The present study subsequently analyzed the correlation between cyst fluid marker levels and tumor size. No significant differences were observed between 8-OHdG (Fig. 3A) and HO-1 levels (Fig. 3B) and tumor size. Cyst fluid TAC/Heme-iron levels exhibited a positive association with tumor size (Fig. 3C).

Correlation between cyst fluid 8-OHdG levels, HO-1 levels and TAC/Heme-iron levels

With the use of Pearson's correlation coefficient analysis, 8-OHdG levels were demonstrated to be positively correlated with HO-1 levels (P=0.012; Fig. 4A). The correlation between the antioxidant marker TAC/Heme-iron, and the levels of the oxidative stress markers 8-OHdG and HO-1, was assessed. No correlation existed between TAC/Heme-iron and 8-OHdG levels (Fig. 4B), or between TAC/Heme-iron and HO-1 levels (Fig. 4C).

Evaluation of cyst fluid marker levels as potential biomarkers for differential diagnosis between EAOC and OE

Following quantitative measurement of each marker in 58 cyst fluid samples, ROC curves were applied to assess the potential utility of cyst fluid levels in diagnosing EAOC from OE (Fig. 5). The diagnostic sensitivity and specificity of 8-OHdG, HO-1 and TAC/Heme-iron were analyzed and the results are presented in Fig. 5. The summary ROC curve illustrated that the AUC was 0.741 based on cyst fluid 8-OHdG levels (Fig. 5A). The detection sensitivity and specificity of 8-OHdG were 91.7 and 58.3%, respectively. HO-1 exhibited a higher detection sensitivity (95.2%) and specificity (85.7%). The corresponding AUC and cut-off point were 0.901 and 2.314, respectively. The ROC curves demonstrated an optimum cut-off point of 0.0119 (for TAC/Heme-iron) to distinguish EAOC from OE, yielding 91.7% sensitivity and 91.7% specificity. The corresponding AUC was 0.898. As presented in Fig. 1, the dashed horizontal line represents the cut-off level for each marker. Among the indicators investigated, HO-1 and Tac/Heme-iron exhibited the highest discriminant value for EAOC (Fig. 5B and C).


This study evaluated the cyst fluid levels of oxidative stress markers (8-OHdG and HO-1), and antioxidant capacity (TAC/Heme-iron), in patients with benign OE and already-growing EAOC. Lower pro-oxidant (8-OHdG and HO-1) levels were observed in the cyst fluid of the EAOC group in comparison with the benign OE group. By contrast, the cyst fluid anti-oxidant TAC/Heme-iron was upregulated in the EAOC group compared with the OE group. HO-1 exhibited the highest discriminant value for differentiating between benign and malignant cyst fluids. The present study revealed a clear separation of the overall redox state between OE and EAOC. Therefore, redox imbalance may be implicated in the etiology of the malignant transformation of endometriosis.

Firstly, there is increasing evidence that oxidative stress is one of the key factors in the establishment and progression of endometriosis (1517). High levels of oxidized DNA adduct 8-OHdG were observed in the cyst fluid from OE cases, suggesting increased oxidative stress and frequent DNA mutations (18). HO-1 may be expressed in endometriosis, particularly in red lesions (19), and also in macrophages accumulated in endometriotic tissues (20). A number of studies have confirmed a compromised antioxidant capacity in endometriosis (4,10,12,21,22). Total antioxidant activity scavenges excess intracellular free radicals and augments cellular antioxidant defenses. These findings support the idea that higher oxidative stress-induced DNA damage and mutations, and lower antioxidant capacity, are associated with endometriosis progression, possibly directing it towards a pre-malignant phenotype (17). HO-1 may terminate the further expansion of pre-malignant endometriotic cells.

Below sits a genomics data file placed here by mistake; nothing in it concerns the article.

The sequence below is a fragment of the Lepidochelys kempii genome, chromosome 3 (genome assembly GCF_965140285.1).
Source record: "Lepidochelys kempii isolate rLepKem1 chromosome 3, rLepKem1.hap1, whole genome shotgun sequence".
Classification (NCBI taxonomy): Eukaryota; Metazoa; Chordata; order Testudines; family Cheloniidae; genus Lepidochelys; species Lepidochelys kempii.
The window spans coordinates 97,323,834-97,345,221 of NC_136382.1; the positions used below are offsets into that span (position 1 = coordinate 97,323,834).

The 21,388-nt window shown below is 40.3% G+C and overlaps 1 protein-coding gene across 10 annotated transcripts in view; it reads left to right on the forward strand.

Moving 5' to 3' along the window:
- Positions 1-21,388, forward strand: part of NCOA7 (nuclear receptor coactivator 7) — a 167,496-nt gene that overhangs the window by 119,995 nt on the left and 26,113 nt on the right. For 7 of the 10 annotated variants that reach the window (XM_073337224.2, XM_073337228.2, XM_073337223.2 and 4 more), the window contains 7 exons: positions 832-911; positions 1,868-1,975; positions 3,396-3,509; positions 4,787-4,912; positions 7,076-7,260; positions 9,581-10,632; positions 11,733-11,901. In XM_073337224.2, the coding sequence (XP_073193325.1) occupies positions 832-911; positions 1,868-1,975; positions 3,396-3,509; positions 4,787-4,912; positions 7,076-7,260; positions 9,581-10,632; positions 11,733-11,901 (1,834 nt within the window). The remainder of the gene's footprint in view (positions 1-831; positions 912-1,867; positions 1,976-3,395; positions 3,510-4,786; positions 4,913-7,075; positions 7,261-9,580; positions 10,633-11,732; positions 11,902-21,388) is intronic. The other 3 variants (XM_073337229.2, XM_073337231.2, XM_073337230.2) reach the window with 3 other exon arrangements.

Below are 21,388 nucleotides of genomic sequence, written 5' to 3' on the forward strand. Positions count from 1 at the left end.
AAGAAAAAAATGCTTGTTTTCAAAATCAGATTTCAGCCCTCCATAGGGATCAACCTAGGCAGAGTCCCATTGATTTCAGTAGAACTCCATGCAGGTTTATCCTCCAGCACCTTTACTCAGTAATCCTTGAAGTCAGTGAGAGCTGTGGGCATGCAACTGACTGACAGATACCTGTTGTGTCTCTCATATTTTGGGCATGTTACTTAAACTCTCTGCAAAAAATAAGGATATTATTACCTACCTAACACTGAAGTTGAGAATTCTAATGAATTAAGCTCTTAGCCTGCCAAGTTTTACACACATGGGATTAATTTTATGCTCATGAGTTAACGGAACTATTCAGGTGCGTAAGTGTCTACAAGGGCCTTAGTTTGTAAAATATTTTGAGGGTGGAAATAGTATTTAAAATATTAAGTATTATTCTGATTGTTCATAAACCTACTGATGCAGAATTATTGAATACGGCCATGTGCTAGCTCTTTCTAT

Secondly, few studies have examined the oxidant-antioxidant profile in EAOC. An immunohistochemical study demonstrated that EAOC tumor cells had weaker nuclear and cytoplasmic 8-OHdG expression compared with tumors adjacent to OE and benign endometriotic epithelial cells (23), suggesting an alleviation of oxidative stress during the process of malignant transformation. Contrary to previous reports (24), the present results indicated that reduced accumulation of ROS-mediated oxidative damage may predispose to cancer. In general, HO-1 influences tumor formation and progression, and its overexpression has been associated with tumor growth, aggressiveness, metastasis and angiogenetic potential, resistance to therapy, tumor escape and a poor prognosis (7,25). In contrast to the well-known role of HO-1 in tumor aggressiveness, the present study suggests that diminished HO-1 expression may favor the progression from OE to EAOC. Meanwhile, HO-1 serves a key role in preventing tumor initiation and carcinogenesis (25,26). Indeed, HO-1 expression was downregulated in early-stage lung carcinoma (27), suggesting an opposing role of HO-1 in different neoplasms or at different times during tumor progression. Increased expression of HO-1 may protect benign OE against oxidative stress-induced injury; however, HO-1 has been suggested to be a negative factor contributing to tumor progression in EAOC. In other words, HO-1 is upregulated in pre-transformation endometriotic cells, although it remains at the basal level in already-growing cancer. Another possibility is that patients with EAOC had much lower levels of hemoglobin, heme and iron species compared with endometriotic cyst samples (9), supporting the idea that EAOC is associated with lower HO-1 levels compared with OE. Although the exact roles of HO-1 in malignant transformation remain controversial, HO-1 serves a dual (promoting or inhibitory) role at different stages of tumor initiation and progression (7,27). The present study presents evidence supporting the idea that the pre-tumorigenic environment of endometriois induces a redox signaling switch in the oncogenic process.